All HPLC grade solvents (acetonitrile, methanol, water, and o-phosphoric acid) were purchased from Rankem (Bangalore, India). Flavonoid glycosides (1–3) were isolated at Natural Remedies Pvt. Ltd. Identity and purity of the isolated constituents were confirmed by chromatographic (TLC, HPLC) and spectroscopic data (1D-NMR, 2D-NMR and HR-ESIMS) and by comparing with corresponding spectral data available in the literature [23, 24]. Purity of the isolated compounds was calculated to be 97.6%, 98.5%, and 99.5% for (1–3), respectively.
2.3. HPLC Instrumentation and Conditions
The HPLC system (Shimadzu, 2010CHT) consisted of a quaternary pump with vacuum degasser, thermostatted column compartment, autosampler, and UV detector. A reverse-phase column (Phenomenex Luna C18, 5 , 250 X 4.6 mm) was used and the column temperature was maintained at 25°C. HPLC mobile phase, Solution A: potassium dihydrogen orthophosphate (0.136 g), was dissolved in 900 mL of HPLC grade water to which 0.5 mL of o-phosphoric acid was added and the volume was made up to 1000 mL with water. The solution was filtered through 0.45 m membrane filter and degassed in a sonicator for 3 minutes; Solution B: acetonitrile. Mobile phase was run using gradient elution: 0 min, 10% B; in next 12 min to 20% B; in next 6 min to 45% B; in next 7 min to 80% B and maintained at 80% B for 3 min; in next 7 min to 45% B and further down to 10% B in next 5 min followed by an equilibration period of 5 min. The flow rate was 1.5 mL/min and the injection volume was 20 L. The eluents were detected and analyzed at 350 nm.
2.4. Preparation of Standard Solutions
Stock solutions of marker constituents (1–3) were prepared at a concentration of 1.0 mg/mL in methanol. The calibration curves were prepared using solutions of different concentrations ranging from 10 to 550 g/mL.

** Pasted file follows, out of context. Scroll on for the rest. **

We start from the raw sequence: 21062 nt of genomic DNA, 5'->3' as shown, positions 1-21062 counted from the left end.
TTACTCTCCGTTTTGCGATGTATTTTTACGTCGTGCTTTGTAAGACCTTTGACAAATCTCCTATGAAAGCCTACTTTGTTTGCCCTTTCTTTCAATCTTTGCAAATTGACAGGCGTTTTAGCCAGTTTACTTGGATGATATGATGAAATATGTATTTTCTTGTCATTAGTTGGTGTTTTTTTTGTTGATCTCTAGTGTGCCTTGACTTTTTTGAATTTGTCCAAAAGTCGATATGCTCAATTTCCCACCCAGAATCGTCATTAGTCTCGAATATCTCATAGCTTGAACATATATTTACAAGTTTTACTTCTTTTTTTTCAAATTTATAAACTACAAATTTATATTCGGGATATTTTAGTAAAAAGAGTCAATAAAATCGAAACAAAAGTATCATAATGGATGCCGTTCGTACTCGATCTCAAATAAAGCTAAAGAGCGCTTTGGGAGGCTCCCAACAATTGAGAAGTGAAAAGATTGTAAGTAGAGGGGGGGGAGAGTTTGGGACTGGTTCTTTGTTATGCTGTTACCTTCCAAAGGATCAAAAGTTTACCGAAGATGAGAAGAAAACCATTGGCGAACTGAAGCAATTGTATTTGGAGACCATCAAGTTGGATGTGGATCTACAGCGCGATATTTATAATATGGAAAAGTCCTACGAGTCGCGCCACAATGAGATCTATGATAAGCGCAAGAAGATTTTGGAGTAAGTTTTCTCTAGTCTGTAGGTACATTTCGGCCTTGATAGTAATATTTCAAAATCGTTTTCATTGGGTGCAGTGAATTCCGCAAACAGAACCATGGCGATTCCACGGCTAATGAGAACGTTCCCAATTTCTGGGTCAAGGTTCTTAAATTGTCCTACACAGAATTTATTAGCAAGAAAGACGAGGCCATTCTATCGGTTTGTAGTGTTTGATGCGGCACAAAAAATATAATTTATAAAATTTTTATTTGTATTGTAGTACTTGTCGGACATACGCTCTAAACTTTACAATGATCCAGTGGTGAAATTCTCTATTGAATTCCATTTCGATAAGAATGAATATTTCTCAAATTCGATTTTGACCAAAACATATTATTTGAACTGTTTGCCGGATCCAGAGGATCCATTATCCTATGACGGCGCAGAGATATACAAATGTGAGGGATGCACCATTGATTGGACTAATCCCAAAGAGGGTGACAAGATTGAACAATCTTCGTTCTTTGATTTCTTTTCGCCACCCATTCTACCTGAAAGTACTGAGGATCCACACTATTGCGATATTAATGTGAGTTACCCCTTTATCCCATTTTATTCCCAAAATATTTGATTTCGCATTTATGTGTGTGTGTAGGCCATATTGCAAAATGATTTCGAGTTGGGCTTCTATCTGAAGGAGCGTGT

2.5. Sample Preparation
Dried and finely milled plant materials (1.0–2.0 g) of W. somnifera were extracted with the aid of reflux and sonication in 50 mL methanol. The supernatant was transferred to a flask. The procedure was repeated thrice and pooled extract was concentrated under vacuum and volume adjusted to 100.0 mL with methanol. Aliquots were filtered through 0.45 m membrane filter before analysis.
2.6. Validation of the Method
The HPLC method was validated in terms of precision, accuracy, and linearity according to ICH guidelines  and the USP General Chapter Validation of Compendial Procedures . The accuracy of the assay method was evaluated in triplicate. The limit of detection (LOD) and limit of quantification (LOQ) were determined by injecting serial dilutions of solutions of the standards with known concentrations. The LOD and LOQ were calculated based on the signal-to-noise ratio of more than 3 times for LOD and 10 times for LOQ, respectively.
3. Results and Discussion
3.1. Optimization of the Chromatographic Conditions